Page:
Observations and numerical modelling experiments suggest that changes in the Atlantic Meridional Overturning Circulation (AMOC) play a key role in global climate variability and change. This second joint meeting of the U.K. RAPID and U.S. AMOC science programs provides an opportunity to explore new results from the purposefully designed AMOC observing systems, as well as a wide variety of observational, global coupled and regional model studies and theory in this rapidly changing field of research. The meeting is intended to span the full breadth of AMOC research: paleo- and modern observational studies, theory, modelling, predictability/prediction, and impacts on climate, carbon, and biogeochemistry. An outcome of the meeting will be an online collection of abstracts and presentations.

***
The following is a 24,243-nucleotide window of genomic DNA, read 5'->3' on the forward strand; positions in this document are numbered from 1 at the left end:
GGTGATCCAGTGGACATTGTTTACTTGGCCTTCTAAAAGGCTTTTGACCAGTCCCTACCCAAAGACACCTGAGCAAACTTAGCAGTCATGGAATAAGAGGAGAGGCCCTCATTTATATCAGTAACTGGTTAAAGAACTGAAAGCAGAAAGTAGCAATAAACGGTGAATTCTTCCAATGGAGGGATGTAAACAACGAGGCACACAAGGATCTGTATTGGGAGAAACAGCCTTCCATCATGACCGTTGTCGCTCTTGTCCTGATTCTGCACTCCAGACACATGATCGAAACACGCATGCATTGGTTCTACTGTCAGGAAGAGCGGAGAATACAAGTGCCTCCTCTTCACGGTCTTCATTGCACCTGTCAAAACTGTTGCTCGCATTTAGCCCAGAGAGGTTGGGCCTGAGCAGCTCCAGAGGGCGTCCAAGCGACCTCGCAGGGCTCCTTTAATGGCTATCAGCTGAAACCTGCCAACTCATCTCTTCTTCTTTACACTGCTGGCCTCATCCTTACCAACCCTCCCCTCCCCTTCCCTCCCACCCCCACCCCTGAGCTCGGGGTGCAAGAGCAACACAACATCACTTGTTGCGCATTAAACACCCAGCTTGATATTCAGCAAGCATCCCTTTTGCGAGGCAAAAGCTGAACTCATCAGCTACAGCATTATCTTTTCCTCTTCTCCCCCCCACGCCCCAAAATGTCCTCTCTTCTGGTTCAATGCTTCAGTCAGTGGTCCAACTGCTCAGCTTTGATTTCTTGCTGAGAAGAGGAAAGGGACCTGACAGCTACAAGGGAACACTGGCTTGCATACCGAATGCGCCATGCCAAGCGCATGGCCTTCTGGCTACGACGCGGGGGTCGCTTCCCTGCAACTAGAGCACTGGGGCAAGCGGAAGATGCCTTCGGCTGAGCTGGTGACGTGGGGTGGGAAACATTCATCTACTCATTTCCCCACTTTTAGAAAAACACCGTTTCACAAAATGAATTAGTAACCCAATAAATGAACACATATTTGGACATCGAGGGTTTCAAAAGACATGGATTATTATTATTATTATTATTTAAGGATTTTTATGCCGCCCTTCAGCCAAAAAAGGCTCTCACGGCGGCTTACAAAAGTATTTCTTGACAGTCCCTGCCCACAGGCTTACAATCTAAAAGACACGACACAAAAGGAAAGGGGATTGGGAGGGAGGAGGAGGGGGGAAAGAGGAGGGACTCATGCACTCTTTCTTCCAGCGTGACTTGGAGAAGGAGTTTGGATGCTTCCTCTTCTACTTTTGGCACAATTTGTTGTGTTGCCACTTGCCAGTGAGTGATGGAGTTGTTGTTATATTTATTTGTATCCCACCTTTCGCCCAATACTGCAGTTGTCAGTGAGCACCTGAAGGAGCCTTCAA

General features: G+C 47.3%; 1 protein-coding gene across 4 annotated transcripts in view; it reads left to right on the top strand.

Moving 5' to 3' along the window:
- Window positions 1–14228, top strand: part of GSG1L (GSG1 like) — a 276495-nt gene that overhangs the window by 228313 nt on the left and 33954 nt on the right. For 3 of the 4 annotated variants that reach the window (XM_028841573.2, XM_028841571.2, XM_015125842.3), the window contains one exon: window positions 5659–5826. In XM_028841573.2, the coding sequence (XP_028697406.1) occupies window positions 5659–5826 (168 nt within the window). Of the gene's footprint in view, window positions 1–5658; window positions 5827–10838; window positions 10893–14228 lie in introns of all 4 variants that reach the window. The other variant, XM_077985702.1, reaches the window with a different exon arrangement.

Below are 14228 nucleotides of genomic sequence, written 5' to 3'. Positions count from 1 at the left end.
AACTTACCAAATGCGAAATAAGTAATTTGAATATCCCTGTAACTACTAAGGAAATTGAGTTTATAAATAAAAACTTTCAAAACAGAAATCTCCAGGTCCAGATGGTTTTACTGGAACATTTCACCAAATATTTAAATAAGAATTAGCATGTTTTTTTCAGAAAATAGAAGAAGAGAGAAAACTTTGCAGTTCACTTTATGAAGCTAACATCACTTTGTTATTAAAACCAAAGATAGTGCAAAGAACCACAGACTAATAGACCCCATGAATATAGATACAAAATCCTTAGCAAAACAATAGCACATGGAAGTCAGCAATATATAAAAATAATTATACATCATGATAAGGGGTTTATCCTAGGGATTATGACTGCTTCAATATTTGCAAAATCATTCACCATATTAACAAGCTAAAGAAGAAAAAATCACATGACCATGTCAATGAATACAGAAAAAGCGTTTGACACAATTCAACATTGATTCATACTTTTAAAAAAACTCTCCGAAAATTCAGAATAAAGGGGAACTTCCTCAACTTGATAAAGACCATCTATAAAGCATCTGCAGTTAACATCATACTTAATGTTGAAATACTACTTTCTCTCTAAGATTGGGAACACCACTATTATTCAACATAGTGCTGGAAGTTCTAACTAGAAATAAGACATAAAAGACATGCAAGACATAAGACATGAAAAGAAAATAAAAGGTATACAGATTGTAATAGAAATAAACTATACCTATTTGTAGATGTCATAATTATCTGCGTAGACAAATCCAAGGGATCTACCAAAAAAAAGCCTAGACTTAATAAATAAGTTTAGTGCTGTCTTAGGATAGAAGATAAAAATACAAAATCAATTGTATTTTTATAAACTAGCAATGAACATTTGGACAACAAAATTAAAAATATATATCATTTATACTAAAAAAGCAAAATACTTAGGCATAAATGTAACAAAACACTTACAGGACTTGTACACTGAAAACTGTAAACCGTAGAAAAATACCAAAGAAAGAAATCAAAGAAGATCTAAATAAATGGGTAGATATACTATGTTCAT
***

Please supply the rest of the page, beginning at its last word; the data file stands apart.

To encourage integration of observations and theory, and merger of results across geographic areas the meeting will address three themes:
- Observations and dynamics of seasonal-to-interannual timescales. This session includes results from recent instrument deployments and related observational studies, and results from regional high-resolution modelling.
- Observations and dynamics of decadal to multi-centennial timescales. This session includes results from proxy studies, and coupled climate model simulations.
- Climate impacts, and what the future may hold. This session emphasizes studies focused on forecasts of societal impacts, including changes in key variables: SST, sea level, carbon/biogeochemistry, and ecosystems.
Scientific Organizing Committee:
Jim Carton (University of Maryland)
Stuart Cunningham (Scottish Association for Marine Science)
Eleanor Frajka-Williams (U.K. National Oceanographic Centre)
Young-Oh Kwon (Woods Hole Oceanographic Institution)
David Marshall (University of Oxford)
Rym Msadek (NOAA Geophysical Fluid Dynamics Laboratory)